Twain’s comment about the coldest winter he ever spent was a summer in San Francisco would be updated if he was visiting this part of France right now. It is cold. And it was really windy yesterday. We thought we would be in the garden of Eden by this time after braving the mountains and dodging snow and ice. Instead we are in the meat locker with the fan on. Even the French are whining. And the cows are all huddled together and hunkered down and looking smarter than us. OK enough said about the weather although it does play a major role in decision making when you are a pilgrim.
We left the Convent two mornings ago and spent the night in a warm hotel in Estaing. That was where a French President, Valery de Estaing was from. Our host had a picture of himself in period costume walking the President through the streets of Estaing. His family castle is now a convent. We had a leisurely walk along a reservoir before starting our morning climb of 1000 feet. Made good progress and reached the top in under two hours and had covered five miles of trail. Then the wind hit us. All day long we got blasted in the face. It was also at 1 or 2 degrees Celsius (freezing). Reached our 16 km destination by 12. Got lunch from a little market before she closed. Decided to cancel our reservation since we would have to shiver in the cold outside the gite for three hours until they opened.
Eight Kms later, for a total of 24, we reached the cute town of Espeyrac whose only hotel was closed on a Saturday night. We retreated to the communal gite which was mostly empty. It filled up and we had made no reservations. All was cool until the gite police showed up and were upset that we were in the town shelter without prior authorization. A very jolly French pilgrim lady smoothed the situation over and we stayed inside. Got a pizza, wine and supplies from the only place with food in the town. One of the French pilgrims from Beaune poured me a glass of wine and the evening was fine. Showing pictures of the saloons in Columbia always breaks the ice. The wine interest provides a common language.
The wind moderated today but it is still really cold. Started our morning with another 1000 foot climb and paused in Senergues as there was a public Laverie with a washer and dryer. An hour later we had some really clean clothes that were mostly dry. This is Sunday and open stores are scarce in most places and we bought some lunch to carry. The day should not have been too difficult except I have managed to pick up a couple of blisters and I walk funny to compensate. Paused for a picnic in a somewhat sheltered alcove next to a church in St. Marcel before commencing the drop into Conques. Ran into some Scottish pilgrims from Edinburgh who were also cold and had McKenzie ancestors. Distant cousins.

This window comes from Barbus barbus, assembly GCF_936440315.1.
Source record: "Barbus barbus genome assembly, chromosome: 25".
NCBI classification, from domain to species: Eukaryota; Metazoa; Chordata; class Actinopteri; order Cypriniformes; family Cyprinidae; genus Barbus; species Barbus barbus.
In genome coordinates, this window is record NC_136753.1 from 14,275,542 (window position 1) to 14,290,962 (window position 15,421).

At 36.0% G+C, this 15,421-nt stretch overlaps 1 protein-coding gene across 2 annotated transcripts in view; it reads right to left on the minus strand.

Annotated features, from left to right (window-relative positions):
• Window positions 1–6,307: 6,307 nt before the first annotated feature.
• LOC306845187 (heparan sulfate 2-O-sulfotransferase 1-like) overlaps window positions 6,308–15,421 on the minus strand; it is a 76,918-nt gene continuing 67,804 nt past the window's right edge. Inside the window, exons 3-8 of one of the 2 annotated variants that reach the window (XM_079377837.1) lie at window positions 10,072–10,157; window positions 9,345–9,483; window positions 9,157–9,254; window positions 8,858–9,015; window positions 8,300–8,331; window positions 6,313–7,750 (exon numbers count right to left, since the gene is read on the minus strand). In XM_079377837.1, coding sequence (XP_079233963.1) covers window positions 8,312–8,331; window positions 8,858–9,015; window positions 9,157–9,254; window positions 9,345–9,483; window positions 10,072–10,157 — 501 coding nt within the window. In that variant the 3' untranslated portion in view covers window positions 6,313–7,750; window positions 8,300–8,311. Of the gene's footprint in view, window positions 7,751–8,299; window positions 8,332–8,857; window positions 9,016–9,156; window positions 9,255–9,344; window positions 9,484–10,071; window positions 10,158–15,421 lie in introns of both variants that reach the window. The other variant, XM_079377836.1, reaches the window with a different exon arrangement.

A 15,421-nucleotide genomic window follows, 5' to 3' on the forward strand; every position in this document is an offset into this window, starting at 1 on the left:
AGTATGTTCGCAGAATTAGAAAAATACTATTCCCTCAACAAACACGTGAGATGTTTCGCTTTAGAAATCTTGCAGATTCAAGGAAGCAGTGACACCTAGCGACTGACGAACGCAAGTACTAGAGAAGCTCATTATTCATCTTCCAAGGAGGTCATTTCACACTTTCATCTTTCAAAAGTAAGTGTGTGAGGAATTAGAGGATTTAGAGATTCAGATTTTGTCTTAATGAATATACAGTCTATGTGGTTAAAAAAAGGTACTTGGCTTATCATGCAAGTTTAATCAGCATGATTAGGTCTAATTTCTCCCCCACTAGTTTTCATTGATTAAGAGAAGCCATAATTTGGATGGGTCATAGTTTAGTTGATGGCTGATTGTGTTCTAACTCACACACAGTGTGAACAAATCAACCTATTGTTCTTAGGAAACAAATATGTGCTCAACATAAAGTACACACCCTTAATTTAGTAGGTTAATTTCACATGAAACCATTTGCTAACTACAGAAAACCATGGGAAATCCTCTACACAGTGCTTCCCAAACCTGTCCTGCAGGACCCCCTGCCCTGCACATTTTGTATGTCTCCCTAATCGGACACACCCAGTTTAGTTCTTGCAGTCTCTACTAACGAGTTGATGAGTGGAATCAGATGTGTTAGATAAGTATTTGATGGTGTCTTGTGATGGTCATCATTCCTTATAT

Hobbled into Conques and checked into the Abbey. Interesting process as they do each person or group behind a closed door before guiding you to your room. Brother Pierre was quite accommodating even though the place is packed with pilgrims and short hikers. We have a room for four with a heater that works and a full bath that we are sharing with a nice French couple that we had not met before. Most of our other pilgrim compatriots from last night and previous nights are here also. We will compare notes at dinner.
We are 207 km and eleven days into our hike and one day ahead of schedule. We had always planned a rest day in the museum town of Conques and our timing is great. We have a nice room and a monk dinner with a bottle of wine to help ease our aches and pains. This will also give the weatherman a day to get it right. I am eager to get going again but experience tells me that rest days are important. This is a long distance deal.
I will revisit the bar with the good wifi connection and post this. Tomorrow we will show you Conques after the weekend tourists depart. I have not seen this many postcards since we left Spain.
Here we go